Discussion in 'Mast Cell Disorders/Mastocytosis' started by Peyt, May 8, 2017.
Are there any lab tests or markers that can point to the possibility of MCAS?
Methyl-histamine, Prostaglandins (PG D2 and PG F2 Alpha), Tryptase, and many others. Some test are blood and others are urine. The blog/website "Mast Attack" lists all of them and is a very good resource.
Do people with this condition generally have higher than normal histamine?
The reason I ask is I actually was tested for histamine and my histamine is lower than normal. but
the symptoms are close to what I have been suffering with.
My understanding is that there is great variation in symptoms and test results amongst patients with MCAS. At present, I remain in remission with no allergic reactions to food or smells yet my PG F2 Alpha test is in the thousands (and upper cut-off is around 200). My initial histamine test in Dec 2014 was 4x the normal limit but I did not develop acute symptoms until three months later. And there was yet another point that my tests had normalized with MCAS meds but my symptoms were still off the charts. So I have not found that test results always correlated with symptoms in my own case.
Is there a web site that shows a list of Doctors that have experience with this disease?
@Peyt are you in the US or another country?
Don't want to sound like a party pooper here guys, but it's largely pointless running histamine/tryptase unless you test it rapidly as in you need to have an attack in the hospital (supervised) or in the ER within 60 mins.
This is why it's hard to diagnose using 'accepted' general assays hospital use for more accepted conditions, because naturally few patients can have an 'agreement' that you turn up at 3.12am in your local emergency department in a MCAS episode and there's a kind lab team sitting waiting ready to process your sample just in case you turn up. Sure if you were dangerously ill and getting swelling they can't not believe you, but less obvious symptoms are less believed. (Dizzyness, SOB, pain).
It's so infuriating to be allergic to so many things, and just have allergic attacks out of nowhere (in bed) that is like being in a loft full of dust or worse, but not having and 'evidence' to show a doctor of what happens during these attacks to explain why you're flying around the room on vertigo, getting migraines, panic, nausea, terrible burning pain, asthma, watering eyes, itching, low BP, high BP, or far worse... maybe infuriating isn't the word, scary and dangerous is more accurate to be honest when this happens for years and no one cares to have you in hospital for observation, or lets you, on agreement you don't trigger MCAS.
Catch 22. I've had this before with meds. They claim you aren't allergic and putting it on, so you offer to come to hospital and take the drug that made you really sick and they say no, that's not safe because you might be allergic!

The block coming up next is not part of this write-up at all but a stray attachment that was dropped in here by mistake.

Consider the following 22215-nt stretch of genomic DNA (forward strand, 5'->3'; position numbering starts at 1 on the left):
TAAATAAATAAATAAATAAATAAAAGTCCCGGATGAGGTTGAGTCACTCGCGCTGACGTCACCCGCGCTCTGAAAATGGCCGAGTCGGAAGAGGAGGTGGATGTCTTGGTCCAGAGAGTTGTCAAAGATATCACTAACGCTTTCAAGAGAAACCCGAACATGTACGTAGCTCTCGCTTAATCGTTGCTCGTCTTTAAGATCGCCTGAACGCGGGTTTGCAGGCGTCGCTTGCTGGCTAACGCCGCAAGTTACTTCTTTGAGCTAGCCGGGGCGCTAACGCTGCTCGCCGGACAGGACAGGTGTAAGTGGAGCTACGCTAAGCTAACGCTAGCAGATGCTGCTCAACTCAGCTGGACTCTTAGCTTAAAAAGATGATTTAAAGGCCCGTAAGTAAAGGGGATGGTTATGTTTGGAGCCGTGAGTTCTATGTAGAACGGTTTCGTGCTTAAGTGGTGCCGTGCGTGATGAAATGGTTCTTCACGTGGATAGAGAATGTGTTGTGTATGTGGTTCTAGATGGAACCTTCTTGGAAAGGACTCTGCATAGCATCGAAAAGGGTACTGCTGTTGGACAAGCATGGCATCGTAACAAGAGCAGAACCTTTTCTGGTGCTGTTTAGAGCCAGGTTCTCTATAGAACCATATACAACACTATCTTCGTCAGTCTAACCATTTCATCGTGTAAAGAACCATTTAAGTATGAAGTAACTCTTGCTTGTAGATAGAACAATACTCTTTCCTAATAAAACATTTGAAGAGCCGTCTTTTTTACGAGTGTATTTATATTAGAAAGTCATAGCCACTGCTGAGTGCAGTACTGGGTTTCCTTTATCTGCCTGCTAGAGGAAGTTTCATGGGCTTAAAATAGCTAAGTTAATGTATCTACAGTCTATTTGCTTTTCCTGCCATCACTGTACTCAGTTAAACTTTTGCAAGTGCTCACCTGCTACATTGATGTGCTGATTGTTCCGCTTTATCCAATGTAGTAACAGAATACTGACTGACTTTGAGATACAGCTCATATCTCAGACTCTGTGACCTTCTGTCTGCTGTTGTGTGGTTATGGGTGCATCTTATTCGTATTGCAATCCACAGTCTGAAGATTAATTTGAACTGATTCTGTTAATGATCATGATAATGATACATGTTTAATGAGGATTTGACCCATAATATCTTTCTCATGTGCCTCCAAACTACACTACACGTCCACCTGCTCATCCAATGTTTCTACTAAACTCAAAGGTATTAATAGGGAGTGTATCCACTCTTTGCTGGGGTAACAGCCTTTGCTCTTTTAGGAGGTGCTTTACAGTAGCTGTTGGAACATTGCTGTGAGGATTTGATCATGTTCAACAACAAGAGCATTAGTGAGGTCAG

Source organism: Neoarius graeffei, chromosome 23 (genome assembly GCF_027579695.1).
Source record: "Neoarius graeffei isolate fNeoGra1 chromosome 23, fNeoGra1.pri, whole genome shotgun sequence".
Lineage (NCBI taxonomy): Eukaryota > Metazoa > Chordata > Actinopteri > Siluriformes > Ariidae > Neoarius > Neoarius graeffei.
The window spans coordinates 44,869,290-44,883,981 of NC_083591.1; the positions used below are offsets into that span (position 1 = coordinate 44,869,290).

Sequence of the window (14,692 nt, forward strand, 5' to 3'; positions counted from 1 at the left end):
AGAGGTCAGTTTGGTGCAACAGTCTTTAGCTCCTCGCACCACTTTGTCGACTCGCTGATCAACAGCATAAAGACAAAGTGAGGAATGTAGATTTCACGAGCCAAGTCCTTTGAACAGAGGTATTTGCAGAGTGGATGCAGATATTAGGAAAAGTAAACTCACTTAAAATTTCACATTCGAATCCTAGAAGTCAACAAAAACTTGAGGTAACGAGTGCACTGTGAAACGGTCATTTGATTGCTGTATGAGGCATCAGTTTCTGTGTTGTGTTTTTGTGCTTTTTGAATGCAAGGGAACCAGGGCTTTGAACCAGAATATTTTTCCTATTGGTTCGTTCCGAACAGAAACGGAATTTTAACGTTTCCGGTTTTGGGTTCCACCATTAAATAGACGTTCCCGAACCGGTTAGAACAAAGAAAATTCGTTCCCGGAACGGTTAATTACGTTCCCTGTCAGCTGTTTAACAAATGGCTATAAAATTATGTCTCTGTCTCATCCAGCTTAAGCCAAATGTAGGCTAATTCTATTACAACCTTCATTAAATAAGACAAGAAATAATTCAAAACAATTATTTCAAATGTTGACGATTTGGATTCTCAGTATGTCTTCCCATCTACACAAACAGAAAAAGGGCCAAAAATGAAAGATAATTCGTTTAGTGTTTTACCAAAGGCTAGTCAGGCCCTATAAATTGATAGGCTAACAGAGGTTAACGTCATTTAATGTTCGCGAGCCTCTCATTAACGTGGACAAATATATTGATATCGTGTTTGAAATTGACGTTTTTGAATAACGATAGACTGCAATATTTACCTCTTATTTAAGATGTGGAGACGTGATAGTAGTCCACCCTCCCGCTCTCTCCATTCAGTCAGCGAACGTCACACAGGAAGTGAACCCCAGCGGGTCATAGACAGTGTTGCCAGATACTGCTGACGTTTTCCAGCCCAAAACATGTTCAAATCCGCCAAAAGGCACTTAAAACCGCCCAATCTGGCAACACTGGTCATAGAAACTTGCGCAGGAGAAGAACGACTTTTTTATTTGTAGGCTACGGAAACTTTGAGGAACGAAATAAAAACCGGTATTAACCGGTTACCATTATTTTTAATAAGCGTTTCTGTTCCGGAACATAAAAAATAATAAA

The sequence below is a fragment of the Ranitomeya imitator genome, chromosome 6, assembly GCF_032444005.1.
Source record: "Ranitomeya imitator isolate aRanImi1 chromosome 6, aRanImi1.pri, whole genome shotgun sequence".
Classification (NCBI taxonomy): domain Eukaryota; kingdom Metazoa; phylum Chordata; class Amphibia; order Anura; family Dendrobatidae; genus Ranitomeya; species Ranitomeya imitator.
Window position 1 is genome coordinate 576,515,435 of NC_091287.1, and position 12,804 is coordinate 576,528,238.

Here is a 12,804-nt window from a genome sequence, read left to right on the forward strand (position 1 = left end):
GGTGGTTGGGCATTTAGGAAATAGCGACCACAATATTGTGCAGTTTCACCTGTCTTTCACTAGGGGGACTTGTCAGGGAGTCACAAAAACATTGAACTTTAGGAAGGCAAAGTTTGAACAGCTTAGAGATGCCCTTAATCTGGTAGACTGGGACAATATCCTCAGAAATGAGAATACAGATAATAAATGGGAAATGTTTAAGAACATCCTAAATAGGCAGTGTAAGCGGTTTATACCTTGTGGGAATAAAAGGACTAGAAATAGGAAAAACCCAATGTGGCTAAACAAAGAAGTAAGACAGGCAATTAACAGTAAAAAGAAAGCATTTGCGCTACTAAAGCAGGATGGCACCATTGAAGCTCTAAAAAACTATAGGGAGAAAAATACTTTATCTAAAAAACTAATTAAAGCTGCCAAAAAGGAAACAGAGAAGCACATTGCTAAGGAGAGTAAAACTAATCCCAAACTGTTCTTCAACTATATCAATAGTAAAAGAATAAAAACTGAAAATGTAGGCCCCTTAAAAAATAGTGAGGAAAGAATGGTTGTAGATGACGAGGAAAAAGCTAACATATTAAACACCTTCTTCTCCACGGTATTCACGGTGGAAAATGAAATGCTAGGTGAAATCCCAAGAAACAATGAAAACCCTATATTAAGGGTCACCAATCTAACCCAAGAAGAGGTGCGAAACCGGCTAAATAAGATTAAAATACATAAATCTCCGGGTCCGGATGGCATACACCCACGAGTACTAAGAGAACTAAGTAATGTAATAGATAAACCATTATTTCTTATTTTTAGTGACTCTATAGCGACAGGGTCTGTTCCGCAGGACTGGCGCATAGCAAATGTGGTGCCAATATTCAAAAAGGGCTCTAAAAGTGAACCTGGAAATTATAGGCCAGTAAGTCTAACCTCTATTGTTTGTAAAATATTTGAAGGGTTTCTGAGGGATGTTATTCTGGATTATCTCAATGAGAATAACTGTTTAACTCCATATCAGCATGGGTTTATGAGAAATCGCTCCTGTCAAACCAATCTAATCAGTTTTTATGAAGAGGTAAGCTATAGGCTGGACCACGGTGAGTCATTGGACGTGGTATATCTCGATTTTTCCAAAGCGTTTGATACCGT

This was not my experience and I think there must be great variation amongst patients. My first test was at OMI as part of routine blood testing (in 2014) and we were stunned when it showed blood histamine at 4x the normal limit b/c it was three months before I had my first allergic reaction to a yellow food dye.
Now I've been in remission (to the MCAS part of my illness, not to everything!) for 10 mos from IVIG so we tested prostaglandin levels on a random date (right before my IVIG at infusion center in March 2017) expecting them to be normal but both were elevated. One (PG D2) was only about 20 points above the upper range but the PG F2 Alpha was in the thousands and upper range about 200. We were very surprised b/c am no longer having allergic reactions to food or smells.
For me the numbers do not correlate with the symptoms b/c my tests before I started IVIG (when I was still quite symptomatic and taking 7-8 MCAS meds just to eat food) were all on the high end of "normal".
@Peyt It is challenging to find a current list but I found a couple for the US. The second list allows you to search by each individual state which is probably your best bet.
Edit: I think the best way is to ask other patients on Mast Attack or other Masto Facebook groups for referrals. That is how I found my doctor in 2015.
While tests are available that may point to an MCAS diagnosis they are not necessarily conclusive, Many people with MCAS show no elevated markers, some only show elevated when in a reaction, and then there is the issue of labs not knowing how to handle and store samples correctly.
A good Dr with knowledge of MCAS would diagnose clinically not just based on test results. For a full discussion of MCAS I suggest Dr Afrin's excellent book Never Bet Against Occam.
You can also try a Google Site Search
Separate names with a comma.